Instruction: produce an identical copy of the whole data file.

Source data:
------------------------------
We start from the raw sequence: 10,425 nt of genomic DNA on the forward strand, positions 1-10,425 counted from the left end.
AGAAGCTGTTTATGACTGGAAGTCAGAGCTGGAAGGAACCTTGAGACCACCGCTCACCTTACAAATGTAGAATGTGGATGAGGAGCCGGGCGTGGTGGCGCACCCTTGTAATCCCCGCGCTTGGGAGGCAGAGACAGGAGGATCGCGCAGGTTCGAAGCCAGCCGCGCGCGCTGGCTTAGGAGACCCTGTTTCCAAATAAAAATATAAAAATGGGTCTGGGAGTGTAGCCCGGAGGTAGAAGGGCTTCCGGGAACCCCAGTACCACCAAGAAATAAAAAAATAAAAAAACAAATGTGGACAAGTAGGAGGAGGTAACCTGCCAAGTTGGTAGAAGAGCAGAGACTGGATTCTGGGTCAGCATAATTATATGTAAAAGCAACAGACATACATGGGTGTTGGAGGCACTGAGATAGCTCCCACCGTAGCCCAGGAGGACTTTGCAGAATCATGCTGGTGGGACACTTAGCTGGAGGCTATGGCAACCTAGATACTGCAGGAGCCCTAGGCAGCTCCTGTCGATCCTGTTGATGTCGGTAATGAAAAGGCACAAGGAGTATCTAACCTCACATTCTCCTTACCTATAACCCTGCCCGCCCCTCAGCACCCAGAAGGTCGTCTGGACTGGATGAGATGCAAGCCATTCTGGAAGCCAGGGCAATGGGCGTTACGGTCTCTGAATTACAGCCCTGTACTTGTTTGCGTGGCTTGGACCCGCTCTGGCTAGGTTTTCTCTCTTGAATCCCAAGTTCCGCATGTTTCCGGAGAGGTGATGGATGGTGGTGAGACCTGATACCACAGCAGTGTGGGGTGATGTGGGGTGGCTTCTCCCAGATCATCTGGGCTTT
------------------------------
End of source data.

We start from the raw sequence: 10,425 nt of genomic DNA on the forward strand, positions 1-10,425 counted from the left end.
AGAAGCTGTTTATGACTGGAAGTCAGAGCTGGAAGGAACCTTGAGACCACCGCTCACCTTACAAATGTAGAATGTGGATGAGGAGCCGGGCGTGGTGGCGCACCCTTGTAATCCCCGCGCTTGGGAGGCAGAGACAGGAGGATCGCGCAGGTTCGAAGCCAGCCGCGCGCGCTGGCTTAGGAGACCCTGTTTCCAAATAAAAATATAAAAATGGGTCTGGGAGTGTAGCCCGGAGGTAGAAGGGCTTCCGGGAACCCCAGTACCACCAAGAAATAAAAAAATAAAAAAACAAATGTGGACAAGTAGGAGGAGGTAACCTGCCAAGTTGGTAGAAGAGCAGAGACTGGATTCTGGGTCAGCATAATTATATGTAAAAGCAACAGACATACATGGGTGTTGGAGGCACTGAGATAGCTCCCACCGTAGCCCAGGAGGACTTTGCAGAATCATGCTGGTGGGACACTTAGCTGGAGGCTATGGCAACCTAGATACTGCAGGAGCCCTAGGCAGCTCCTGTCGATCCTGTTGATGTCGGTAATGAAAAGGCACAAGGAGTATCTAACCTCACATTCTCCTTACCTATAACCCTGCCCGCCCCTCAGCACCCAGAAGGTCGTCTGGACTGGATGAGATGCAAGCCATTCTGGAAGCCAGGGCAATGGGCGTTACGGTCTCTGAATTACAGCCCTGTACTTGTTTGCGTGGCTTGGACCCGCTCTGGCTAGGTTTTCTCTCTTGAATCCCAAGTTCCGCATGTTTCCGGAGAGGTGATGGATGGTGGTGAGACCTGATACCACAGCAGTGTGGGGTGATGTGGGGTGGCTTCTCCCAGATCATCTGGGCTTT